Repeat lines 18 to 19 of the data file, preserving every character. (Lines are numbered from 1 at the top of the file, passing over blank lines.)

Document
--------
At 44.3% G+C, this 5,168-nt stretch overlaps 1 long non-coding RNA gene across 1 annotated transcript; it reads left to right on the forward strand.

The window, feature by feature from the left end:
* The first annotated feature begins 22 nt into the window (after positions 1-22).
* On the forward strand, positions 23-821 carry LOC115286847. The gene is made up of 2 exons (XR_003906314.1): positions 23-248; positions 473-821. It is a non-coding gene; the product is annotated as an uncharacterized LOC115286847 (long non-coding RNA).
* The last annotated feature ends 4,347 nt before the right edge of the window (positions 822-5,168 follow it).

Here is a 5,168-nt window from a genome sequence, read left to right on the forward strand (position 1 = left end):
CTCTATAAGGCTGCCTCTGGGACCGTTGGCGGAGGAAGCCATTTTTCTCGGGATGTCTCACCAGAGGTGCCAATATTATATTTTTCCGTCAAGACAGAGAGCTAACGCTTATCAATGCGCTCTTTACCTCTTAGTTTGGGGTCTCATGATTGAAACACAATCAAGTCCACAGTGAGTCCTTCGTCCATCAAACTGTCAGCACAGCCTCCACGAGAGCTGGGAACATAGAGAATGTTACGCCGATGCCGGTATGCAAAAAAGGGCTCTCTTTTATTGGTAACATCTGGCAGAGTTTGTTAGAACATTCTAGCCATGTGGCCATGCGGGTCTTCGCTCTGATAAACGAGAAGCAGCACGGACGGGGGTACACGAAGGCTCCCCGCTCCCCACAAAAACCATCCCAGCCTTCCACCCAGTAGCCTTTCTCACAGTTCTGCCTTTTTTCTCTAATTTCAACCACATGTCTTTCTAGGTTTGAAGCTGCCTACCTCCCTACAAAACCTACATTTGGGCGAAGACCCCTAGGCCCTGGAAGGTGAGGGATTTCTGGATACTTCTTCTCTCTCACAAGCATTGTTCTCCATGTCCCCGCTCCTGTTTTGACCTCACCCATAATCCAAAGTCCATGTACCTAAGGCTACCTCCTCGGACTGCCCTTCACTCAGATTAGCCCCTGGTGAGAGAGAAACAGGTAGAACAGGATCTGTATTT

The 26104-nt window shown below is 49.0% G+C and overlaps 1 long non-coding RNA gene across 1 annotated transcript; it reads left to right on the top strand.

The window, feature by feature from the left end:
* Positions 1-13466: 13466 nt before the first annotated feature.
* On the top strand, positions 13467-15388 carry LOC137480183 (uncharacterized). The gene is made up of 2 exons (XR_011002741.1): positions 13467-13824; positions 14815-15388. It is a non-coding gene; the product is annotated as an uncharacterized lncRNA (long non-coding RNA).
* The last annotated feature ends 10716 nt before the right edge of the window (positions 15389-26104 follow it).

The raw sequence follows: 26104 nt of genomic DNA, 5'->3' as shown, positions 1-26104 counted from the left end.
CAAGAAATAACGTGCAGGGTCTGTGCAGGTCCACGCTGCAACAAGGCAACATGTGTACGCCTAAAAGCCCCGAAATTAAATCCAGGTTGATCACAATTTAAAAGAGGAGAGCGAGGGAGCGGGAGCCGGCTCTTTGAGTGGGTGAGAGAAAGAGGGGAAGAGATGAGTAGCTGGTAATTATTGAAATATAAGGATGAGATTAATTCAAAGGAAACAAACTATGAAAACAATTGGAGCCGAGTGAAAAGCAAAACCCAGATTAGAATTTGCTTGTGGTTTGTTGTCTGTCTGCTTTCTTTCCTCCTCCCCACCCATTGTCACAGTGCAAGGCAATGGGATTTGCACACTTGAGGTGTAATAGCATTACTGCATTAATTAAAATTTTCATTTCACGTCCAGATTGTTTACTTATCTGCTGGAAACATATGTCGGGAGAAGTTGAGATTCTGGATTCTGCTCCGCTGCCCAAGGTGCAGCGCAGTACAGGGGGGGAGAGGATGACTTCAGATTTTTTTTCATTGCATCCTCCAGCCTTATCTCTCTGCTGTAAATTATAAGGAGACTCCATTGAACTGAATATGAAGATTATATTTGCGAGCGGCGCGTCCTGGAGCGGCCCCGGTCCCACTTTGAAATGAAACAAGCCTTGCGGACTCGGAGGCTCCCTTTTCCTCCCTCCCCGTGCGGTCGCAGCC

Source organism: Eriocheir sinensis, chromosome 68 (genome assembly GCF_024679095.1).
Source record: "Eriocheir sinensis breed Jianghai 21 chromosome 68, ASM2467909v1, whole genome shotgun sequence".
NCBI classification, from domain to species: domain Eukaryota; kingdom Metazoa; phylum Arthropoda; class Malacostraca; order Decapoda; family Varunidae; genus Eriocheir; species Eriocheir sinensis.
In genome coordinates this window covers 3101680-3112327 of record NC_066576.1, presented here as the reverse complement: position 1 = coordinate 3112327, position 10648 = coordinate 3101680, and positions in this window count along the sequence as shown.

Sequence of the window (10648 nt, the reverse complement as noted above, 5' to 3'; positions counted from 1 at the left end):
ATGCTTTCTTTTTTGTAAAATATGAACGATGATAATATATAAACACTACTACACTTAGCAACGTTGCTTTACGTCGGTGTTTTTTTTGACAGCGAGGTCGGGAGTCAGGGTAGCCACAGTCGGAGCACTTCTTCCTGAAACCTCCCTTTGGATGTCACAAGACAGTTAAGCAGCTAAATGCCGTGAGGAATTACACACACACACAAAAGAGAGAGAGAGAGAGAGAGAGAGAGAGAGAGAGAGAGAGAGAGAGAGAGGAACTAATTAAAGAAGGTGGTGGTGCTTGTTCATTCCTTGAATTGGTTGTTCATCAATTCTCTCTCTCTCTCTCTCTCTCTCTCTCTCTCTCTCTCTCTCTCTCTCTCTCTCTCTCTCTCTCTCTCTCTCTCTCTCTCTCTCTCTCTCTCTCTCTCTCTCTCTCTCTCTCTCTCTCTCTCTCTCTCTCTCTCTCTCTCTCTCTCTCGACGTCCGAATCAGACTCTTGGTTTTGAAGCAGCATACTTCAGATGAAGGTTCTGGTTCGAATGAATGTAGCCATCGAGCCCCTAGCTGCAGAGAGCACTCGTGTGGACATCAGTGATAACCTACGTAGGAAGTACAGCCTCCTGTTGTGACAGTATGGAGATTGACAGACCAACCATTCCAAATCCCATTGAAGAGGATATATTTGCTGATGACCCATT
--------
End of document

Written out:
In genome coordinates this window covers 3101680-3112327 of record NC_066576.1, presented here as the reverse complement: position 1 = coordinate 3112327, position 10648 = coordinate 3101680, and positions in this window count along the sequence as shown.

Sequence of the window (10648 nt, the reverse complement as noted above, 5' to 3'; positions counted from 1 at the left end):